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One of the major stumbling blocks to AI adoption among organizations is the lack of a data-driven culture. Here are three ways organizations can become more data-driven to leverage AI better.
Digital transformation is well underway at most companies these days. As more processes become digitized, more companies recognize the opportunities for Artificial Intelligence-driven efficiency gains. However, greater AI adoption still faces stumbling blocks, often present in the nature of an organization’s workflow.
Despite automation and digitization taking hold across industries, most companies lack a data-driven culture. A data-driven culture is much more than looking at trends on a BI platform and running scenarios — it’s a culture that helps companies reorient themselves toward their customers and uses data to justify every decision.
Companies cannot install data-driven cultures overnight, but now is the best time to begin. As AI usage increases, so too does the number of data volumes that exist, which has led big data analytics to become more essential than ever. As such, organizations must move away from a “gut feel” approach toward decision-making in favor of a data-oriented decision structure.
Related: Building Data Driven Organizations And Taking Hiring To the Next Level
AI adoption is shining a spotlight on data quality. Companies have collected customer data for a long time, with few paying attention to accuracy and integrity. AI algorithms trained on poor-quality datasets result in less-than-optimal business outcomes.
An investigative piece by The Markup in 2021 detailed instances of mortgage underwriting algorithms rejecting minority loan applicants far more often due to historical biases in training data. Shoddily gathered and unverified data creates such outcomes and perpetuates negative brand perception, something financial companies need less of.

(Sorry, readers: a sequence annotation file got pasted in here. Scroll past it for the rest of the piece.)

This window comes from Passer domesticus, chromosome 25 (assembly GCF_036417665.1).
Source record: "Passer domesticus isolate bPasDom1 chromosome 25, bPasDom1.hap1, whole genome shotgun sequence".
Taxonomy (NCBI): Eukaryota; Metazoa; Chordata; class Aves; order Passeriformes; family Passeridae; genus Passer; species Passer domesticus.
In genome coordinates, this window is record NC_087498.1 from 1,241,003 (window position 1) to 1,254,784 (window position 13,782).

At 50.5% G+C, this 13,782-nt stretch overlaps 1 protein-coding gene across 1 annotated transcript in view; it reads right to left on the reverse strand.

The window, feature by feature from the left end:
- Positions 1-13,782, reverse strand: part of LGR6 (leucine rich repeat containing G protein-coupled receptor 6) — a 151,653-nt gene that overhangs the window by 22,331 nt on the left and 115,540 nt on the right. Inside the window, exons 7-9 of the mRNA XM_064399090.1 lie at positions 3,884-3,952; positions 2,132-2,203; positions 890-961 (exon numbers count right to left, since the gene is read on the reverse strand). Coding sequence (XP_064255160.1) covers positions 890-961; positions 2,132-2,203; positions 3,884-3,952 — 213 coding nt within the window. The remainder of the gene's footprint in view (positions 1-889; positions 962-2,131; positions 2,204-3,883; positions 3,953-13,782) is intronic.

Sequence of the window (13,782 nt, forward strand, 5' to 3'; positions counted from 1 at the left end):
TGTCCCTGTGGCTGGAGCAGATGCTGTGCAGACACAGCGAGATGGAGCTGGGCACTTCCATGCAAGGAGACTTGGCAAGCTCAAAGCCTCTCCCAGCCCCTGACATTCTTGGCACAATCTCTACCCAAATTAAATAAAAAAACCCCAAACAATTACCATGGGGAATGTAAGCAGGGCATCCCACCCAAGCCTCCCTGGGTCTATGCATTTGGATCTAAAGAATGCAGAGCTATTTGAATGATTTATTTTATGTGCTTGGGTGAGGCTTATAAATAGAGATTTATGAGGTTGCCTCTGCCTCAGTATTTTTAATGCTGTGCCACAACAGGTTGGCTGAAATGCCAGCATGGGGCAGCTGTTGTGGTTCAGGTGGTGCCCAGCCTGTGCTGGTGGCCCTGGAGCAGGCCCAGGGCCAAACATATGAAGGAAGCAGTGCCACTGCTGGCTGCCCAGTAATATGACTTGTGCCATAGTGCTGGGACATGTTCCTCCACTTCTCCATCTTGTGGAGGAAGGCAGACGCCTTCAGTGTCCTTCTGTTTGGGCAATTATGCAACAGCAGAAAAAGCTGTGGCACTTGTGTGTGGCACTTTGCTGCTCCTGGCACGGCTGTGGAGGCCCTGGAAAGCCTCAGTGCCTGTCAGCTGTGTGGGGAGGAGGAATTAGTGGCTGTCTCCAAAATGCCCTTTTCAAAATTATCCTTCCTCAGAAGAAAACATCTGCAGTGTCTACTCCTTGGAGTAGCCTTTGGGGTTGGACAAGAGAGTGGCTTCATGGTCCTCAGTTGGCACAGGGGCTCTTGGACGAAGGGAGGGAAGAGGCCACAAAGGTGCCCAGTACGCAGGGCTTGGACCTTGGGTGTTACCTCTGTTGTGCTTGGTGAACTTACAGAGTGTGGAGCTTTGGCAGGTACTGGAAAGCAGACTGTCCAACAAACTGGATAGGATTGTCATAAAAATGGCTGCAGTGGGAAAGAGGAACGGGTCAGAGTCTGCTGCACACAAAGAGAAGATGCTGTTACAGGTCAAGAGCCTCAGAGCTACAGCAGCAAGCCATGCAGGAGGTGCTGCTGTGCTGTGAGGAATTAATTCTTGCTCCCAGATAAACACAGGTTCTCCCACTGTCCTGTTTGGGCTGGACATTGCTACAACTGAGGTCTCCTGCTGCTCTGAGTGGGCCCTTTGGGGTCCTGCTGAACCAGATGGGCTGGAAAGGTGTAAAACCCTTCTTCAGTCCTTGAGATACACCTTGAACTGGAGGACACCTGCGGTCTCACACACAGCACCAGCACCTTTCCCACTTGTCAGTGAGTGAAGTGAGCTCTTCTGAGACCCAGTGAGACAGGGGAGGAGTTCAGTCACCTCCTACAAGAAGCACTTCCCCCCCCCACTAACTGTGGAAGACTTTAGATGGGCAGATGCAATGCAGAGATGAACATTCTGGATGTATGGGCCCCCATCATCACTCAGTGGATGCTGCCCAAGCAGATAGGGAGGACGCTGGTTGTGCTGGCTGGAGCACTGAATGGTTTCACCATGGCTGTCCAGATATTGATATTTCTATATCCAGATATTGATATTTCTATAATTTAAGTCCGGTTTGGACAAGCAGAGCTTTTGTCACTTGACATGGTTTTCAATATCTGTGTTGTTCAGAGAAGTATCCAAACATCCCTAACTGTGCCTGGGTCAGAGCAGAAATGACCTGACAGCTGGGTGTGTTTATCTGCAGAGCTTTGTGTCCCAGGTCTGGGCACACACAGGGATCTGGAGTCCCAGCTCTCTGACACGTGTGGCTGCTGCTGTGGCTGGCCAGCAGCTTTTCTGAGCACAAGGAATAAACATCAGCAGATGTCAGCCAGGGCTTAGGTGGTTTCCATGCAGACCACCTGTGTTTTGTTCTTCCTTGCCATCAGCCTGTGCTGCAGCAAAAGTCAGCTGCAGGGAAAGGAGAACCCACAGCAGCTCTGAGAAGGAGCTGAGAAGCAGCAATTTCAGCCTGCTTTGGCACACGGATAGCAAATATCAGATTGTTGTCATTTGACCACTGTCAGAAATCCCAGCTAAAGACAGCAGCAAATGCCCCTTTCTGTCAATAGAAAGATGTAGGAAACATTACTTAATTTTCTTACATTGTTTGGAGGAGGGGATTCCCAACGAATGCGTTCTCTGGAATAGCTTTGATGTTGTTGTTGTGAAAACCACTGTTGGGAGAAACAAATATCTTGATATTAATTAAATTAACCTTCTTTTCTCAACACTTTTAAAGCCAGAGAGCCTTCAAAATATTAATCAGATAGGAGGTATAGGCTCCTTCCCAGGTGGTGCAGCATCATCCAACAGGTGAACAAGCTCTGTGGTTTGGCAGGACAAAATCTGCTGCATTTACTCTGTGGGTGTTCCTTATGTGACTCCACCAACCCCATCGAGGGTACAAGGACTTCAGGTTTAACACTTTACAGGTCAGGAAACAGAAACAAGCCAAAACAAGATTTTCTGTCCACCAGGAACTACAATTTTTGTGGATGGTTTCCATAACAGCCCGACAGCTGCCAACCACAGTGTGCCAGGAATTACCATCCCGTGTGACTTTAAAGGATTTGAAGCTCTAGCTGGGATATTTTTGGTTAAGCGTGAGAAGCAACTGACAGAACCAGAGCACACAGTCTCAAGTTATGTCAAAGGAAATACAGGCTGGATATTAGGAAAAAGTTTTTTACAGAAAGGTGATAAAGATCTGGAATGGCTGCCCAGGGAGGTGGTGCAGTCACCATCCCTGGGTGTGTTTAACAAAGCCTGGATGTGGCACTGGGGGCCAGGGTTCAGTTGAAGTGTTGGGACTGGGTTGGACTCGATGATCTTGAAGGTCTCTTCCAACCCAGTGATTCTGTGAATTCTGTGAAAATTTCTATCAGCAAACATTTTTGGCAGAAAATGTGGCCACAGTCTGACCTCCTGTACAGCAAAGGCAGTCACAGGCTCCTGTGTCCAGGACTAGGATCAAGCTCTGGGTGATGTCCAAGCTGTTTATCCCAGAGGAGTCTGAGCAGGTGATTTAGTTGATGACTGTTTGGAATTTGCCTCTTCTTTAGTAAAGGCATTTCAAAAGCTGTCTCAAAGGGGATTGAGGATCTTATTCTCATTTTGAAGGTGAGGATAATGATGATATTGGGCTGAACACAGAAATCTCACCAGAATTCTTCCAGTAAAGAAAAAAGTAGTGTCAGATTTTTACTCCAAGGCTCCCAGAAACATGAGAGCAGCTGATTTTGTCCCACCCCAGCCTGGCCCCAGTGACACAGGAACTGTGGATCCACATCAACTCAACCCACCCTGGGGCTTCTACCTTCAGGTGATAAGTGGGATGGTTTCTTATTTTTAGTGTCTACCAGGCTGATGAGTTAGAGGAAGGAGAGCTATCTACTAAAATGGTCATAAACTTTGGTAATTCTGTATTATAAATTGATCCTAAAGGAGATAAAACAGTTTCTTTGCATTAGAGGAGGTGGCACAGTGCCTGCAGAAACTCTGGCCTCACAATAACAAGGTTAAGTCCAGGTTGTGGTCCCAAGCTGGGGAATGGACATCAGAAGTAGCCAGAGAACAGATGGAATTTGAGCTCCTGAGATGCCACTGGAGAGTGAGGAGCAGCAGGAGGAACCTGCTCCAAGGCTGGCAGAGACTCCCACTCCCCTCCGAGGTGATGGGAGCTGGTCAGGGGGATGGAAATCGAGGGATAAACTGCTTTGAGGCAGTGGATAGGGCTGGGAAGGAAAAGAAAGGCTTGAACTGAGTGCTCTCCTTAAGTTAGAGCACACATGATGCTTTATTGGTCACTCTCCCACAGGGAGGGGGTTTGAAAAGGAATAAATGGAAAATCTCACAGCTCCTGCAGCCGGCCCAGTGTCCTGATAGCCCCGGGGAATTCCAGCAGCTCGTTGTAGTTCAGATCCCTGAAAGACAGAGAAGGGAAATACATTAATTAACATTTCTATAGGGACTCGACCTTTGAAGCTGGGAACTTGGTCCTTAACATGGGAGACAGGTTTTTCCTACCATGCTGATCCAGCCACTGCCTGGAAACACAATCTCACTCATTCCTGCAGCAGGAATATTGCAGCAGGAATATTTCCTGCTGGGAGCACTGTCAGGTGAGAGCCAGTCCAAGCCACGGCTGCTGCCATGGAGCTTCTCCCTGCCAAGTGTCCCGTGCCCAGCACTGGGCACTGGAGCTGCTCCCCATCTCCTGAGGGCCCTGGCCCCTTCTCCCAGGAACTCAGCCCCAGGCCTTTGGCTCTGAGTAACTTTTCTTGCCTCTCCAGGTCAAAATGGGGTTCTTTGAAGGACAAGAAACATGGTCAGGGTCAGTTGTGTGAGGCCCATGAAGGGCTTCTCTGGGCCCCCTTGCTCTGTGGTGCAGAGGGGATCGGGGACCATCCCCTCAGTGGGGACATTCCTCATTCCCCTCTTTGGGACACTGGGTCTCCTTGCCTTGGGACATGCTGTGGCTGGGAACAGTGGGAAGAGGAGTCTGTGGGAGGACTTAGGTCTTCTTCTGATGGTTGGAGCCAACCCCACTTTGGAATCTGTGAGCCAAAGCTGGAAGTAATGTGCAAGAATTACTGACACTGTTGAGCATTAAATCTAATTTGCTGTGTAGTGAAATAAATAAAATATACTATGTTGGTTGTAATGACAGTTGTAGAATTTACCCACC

Examining data collection sources is the first step towards uncovering potential landmines, such as the example above. Companies must review the data they’re gathering and also the data they’re discarding. Often, teams discard data irrelevant to their processes, but those datasets might come in handy in other workflows.
More importantly, data classified as “noise” often contain valuable clues that offer AI algorithms context. Not all noise is useful, however. Data-driven companies have a broad view of which variables play an important role throughout their organization and classify data accordingly.
Data gathering and analysis is thus a centralized function. While individual units might have data scientists embedded in them, a central data team must define schemas and governance practices. Without this centralized view, organizations will lack vision, leading to flawed outcomes that damage their businesses.
If an organization is taking its first steps to disentangle its data, the best place to begin is in the most important business functions. Often, infrastructure will need an overhaul as well. Linking technology investments to high-level business goals will secure buy-in and push companies along the data-driven path faster.